Table of Contents
- Circadian Rhythm and Hormonal Impact
- Melatonin The Sleep Hormone
- Cortisol The Stress Hormone
- Testosterone The Anabolic Hormone
- Optimising Your Workout Routine
- The Testosterone to Cortisol Ratio (TPC Ratio)
- The Best Time to Workout Morning vs. Evening vs. Afternoon Workout
- The Caveat The Marginal Difference
Have you ever wondered if there is an ideal time to work out that maximises the benefits of exercise? As it turns out, our bodies have their own internal clocks, known as circadian rhythms, which are influenced by three essential hormones: cortisol, testosterone, and melatonin. In this article, we will delve into the fascinating interplay of these hormones, discover the concept of the testosterone to cortisol ratio, and determine the optimal time to optimise your workout routine for better results.
Circadian Rhythm and Hormonal Impact
Our body’s circadian rhythm serves as its internal timekeeper, governing various physiological processes and behaviours throughout a 24-hour cycle. This rhythm is regulated by three key hormones: cortisol, testosterone, and melatonin.
Melatonin: The Sleep Hormone
Melatonin is commonly known as the “sleep hormone.” It responds to darkness, and in the evening, the body starts releasing melatonin, inducing a sense of sleepiness. This explains why we feel more relaxed and ready for bed as the day transitions into night. Conversely, during the morning, melatonin detects the brightness of daylight and reduces its secretion, making way for another hormone to take centre stage.
Cortisol: The Stress Hormone
Cortisol, often referred to as the “stress hormone,” plays a crucial role in our body’s stress response. In the morning, when we wake up and are exposed to light, cortisol levels begin to rise. This hormone helps increase alertness and prepares us for the day ahead. Cortisol reaches its peak 6-7 hours after waking and gradually subsides as the day progresses.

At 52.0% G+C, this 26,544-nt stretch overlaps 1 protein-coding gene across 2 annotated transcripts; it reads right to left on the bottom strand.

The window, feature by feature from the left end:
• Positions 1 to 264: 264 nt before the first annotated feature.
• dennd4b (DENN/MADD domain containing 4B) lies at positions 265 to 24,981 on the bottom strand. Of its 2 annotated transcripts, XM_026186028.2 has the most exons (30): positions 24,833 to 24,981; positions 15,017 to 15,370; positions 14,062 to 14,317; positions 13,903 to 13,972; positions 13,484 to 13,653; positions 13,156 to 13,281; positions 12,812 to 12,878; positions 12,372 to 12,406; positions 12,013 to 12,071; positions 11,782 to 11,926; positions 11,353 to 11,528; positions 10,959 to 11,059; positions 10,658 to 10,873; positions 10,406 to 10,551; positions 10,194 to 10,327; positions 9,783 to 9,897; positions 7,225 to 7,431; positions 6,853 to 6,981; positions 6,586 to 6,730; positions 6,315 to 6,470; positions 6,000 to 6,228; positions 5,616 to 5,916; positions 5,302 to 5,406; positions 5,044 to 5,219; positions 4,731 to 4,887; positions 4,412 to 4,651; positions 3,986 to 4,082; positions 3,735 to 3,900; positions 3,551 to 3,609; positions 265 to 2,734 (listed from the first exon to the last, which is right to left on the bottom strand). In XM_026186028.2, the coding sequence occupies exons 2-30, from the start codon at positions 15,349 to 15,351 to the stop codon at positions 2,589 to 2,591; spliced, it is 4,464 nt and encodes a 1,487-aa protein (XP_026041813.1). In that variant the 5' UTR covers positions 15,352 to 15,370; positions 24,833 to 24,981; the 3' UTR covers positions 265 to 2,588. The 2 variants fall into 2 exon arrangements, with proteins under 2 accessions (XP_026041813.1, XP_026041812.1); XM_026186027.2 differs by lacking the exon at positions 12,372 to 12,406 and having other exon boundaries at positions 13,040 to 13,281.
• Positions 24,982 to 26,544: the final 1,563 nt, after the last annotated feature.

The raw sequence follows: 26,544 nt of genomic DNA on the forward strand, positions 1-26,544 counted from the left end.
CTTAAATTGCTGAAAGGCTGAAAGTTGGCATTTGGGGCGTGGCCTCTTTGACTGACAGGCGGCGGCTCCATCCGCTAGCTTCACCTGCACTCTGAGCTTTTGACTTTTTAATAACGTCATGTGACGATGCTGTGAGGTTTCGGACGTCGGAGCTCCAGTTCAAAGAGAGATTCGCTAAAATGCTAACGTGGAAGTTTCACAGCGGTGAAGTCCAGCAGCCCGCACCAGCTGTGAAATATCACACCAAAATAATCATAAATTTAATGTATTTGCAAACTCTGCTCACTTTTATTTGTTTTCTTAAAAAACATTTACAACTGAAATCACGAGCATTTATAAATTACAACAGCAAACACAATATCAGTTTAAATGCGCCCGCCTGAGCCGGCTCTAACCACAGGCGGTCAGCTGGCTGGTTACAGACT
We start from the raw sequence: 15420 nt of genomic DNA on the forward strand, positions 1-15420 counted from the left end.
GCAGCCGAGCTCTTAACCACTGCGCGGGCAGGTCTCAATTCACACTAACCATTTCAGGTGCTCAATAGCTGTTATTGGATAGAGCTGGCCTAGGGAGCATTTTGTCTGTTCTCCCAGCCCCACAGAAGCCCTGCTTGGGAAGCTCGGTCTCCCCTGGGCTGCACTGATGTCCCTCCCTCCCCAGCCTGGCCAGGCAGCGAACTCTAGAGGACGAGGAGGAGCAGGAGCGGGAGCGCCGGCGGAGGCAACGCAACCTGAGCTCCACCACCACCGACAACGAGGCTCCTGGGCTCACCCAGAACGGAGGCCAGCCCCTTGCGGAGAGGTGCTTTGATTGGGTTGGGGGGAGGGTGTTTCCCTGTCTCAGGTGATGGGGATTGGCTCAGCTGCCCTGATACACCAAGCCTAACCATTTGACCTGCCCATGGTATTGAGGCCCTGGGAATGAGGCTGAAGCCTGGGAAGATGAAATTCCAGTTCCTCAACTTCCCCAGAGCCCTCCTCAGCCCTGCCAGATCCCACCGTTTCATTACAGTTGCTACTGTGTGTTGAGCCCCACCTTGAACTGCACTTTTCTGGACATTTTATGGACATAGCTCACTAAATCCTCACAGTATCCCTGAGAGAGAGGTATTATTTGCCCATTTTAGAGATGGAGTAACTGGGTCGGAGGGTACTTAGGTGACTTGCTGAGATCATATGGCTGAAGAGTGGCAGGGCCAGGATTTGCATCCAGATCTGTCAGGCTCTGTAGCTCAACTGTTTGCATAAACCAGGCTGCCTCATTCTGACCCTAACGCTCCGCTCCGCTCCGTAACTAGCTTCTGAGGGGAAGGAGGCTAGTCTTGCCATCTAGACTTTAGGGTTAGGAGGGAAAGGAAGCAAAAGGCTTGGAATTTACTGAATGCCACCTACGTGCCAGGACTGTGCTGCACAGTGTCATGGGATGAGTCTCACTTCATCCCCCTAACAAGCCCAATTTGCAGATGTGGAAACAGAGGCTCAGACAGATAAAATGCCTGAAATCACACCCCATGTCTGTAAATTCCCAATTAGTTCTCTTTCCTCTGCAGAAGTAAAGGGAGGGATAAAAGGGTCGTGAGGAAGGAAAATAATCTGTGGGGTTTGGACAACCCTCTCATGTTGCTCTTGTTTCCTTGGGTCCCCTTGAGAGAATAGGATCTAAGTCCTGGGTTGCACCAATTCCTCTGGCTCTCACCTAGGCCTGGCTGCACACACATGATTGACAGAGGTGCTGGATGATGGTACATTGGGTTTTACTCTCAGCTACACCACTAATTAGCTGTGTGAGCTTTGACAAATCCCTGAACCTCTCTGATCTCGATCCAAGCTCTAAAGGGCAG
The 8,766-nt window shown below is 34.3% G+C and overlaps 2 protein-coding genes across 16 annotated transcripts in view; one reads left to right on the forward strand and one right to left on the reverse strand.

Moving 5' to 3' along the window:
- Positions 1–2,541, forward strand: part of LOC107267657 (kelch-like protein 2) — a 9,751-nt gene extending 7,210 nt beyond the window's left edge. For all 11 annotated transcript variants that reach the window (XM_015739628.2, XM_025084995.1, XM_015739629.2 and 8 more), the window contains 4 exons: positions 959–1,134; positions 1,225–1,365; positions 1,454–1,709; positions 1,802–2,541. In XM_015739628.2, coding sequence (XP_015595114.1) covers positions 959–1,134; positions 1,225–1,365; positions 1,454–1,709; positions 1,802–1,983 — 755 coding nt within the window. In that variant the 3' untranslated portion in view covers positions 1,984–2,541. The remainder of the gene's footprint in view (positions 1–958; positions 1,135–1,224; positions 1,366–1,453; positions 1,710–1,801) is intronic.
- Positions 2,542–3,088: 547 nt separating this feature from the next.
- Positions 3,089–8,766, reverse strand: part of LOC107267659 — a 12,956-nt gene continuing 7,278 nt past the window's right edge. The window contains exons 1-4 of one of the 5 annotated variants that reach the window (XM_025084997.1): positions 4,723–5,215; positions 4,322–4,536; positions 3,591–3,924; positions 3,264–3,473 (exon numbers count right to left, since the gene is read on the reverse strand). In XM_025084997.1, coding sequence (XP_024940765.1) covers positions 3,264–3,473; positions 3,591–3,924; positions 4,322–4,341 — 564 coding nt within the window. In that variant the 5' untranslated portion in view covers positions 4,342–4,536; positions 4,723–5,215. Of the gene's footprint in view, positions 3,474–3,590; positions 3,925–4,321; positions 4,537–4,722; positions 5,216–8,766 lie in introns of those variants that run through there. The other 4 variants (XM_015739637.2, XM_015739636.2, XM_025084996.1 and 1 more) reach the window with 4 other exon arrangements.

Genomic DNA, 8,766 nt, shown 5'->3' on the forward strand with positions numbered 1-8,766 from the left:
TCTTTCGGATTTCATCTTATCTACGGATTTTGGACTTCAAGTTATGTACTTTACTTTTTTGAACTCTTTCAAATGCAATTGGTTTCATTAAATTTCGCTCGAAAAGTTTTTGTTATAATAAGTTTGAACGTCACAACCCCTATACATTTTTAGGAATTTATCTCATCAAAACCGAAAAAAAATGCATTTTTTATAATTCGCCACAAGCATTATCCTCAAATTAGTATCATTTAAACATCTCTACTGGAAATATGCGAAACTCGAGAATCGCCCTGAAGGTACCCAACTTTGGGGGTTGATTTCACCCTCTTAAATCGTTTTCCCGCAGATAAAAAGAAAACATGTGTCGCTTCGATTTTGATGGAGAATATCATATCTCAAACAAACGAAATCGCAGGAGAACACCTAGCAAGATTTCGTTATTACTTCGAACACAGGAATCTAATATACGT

Testosterone: The Anabolic Hormone
Testosterone, an essential hormone for both men and women, plays a significant role in muscle growth and repair. After cortisol levels subside, typically in the afternoon, the body starts releasing testosterone. This is an optimal time for muscle-building activities and strength training exercises.
Optimising Your Workout Routine
Now that we understand the impact of circadian rhythm and hormone fluctuations on our body, how can we optimise our workout routine to make the most of this information?
The Testosterone to Cortisol Ratio (T:PC Ratio)
The key to optimising your workout time lies in understanding the testosterone to cortisol ratio, often denoted as T:PC ratio. This ratio represents the balance between anabolic (muscle-building) hormones like testosterone and catabolic (muscle-breaking) hormones like cortisol.
Research suggests that the T:PC ratio is highest during the afternoon, around 6-7 hours after waking up. This indicates that the afternoon is an ideal time to engage in intense workouts, weightlifting, and other activities that promote muscle growth and recovery.
The Best Time to Workout : Morning vs. Evening vs. Afternoon Workout
Many fitness enthusiasts wonder whether the morning or evening is better for working out. However, the afternoon takes the crown as the optimal time to exercise, considering the highest T:PC ratio during this period. While morning and evening workouts can still be beneficial, they may not offer the same advantages as an afternoon workout in terms of maximising muscle growth and performance.
The Caveat: The Marginal Difference
While the T:PC ratio favours afternoon workouts, it’s essential to understand that the difference in results compared to morning or evening workouts is relatively minor. Studies suggest that the variation in outcomes is often less than 5 percent.
In conclusion, our body’s internal clock, governed by circadian rhythm and influenced by hormones such as cortisol, testosterone, and melatonin, plays a vital role in determining the optimal time to work out. The afternoon stands out as the prime time for intense exercise, given the highest testosterone to cortisol ratio during this period. However, it’s crucial to remember that the difference in results between morning, evening, and afternoon workouts is relatively marginal. Ultimately, consistency, dedication, and finding a time that fits your schedule and preferences are key to a successful and effective workout routine.